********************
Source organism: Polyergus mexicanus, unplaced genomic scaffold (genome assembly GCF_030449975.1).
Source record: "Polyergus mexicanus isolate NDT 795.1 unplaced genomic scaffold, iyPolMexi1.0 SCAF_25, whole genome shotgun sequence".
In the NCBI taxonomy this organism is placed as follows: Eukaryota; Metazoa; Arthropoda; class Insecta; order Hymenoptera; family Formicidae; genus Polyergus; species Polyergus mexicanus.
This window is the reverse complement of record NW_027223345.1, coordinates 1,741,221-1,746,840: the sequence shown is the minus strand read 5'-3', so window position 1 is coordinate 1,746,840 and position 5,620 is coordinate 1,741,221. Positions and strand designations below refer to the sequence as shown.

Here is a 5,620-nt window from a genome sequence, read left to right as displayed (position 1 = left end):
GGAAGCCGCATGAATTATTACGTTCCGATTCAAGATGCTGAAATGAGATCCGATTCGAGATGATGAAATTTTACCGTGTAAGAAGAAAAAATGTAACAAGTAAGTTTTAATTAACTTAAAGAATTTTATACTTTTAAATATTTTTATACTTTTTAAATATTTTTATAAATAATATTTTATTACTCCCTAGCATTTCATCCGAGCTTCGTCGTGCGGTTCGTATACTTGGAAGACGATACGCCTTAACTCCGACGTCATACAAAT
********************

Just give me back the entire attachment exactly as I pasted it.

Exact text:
Source organism: Polyergus mexicanus, unplaced genomic scaffold (genome assembly GCF_030449975.1).
Source record: "Polyergus mexicanus isolate NDT 795.1 unplaced genomic scaffold, iyPolMexi1.0 SCAF_25, whole genome shotgun sequence".
In the NCBI taxonomy this organism is placed as follows: Eukaryota; Metazoa; Arthropoda; class Insecta; order Hymenoptera; family Formicidae; genus Polyergus; species Polyergus mexicanus.
This window is the reverse complement of record NW_027223345.1, coordinates 1,741,221-1,746,840: the sequence shown is the minus strand read 5'-3', so window position 1 is coordinate 1,746,840 and position 5,620 is coordinate 1,741,221. Positions and strand designations below refer to the sequence as shown.

Here is a 5,620-nt window from a genome sequence, read left to right as displayed (position 1 = left end):
GGAAGCCGCATGAATTATTACGTTCCGATTCAAGATGCTGAAATGAGATCCGATTCGAGATGATGAAATTTTACCGTGTAAGAAGAAAAAATGTAACAAGTAAGTTTTAATTAACTTAAAGAATTTTATACTTTTAAATATTTTTATACTTTTTAAATATTTTTATAAATAATATTTTATTACTCCCTAGCATTTCATCCGAGCTTCGTCGTGCGGTTCGTATACTTGGAAGACGATACGCCTTAACTCCGACGTCATACAAAT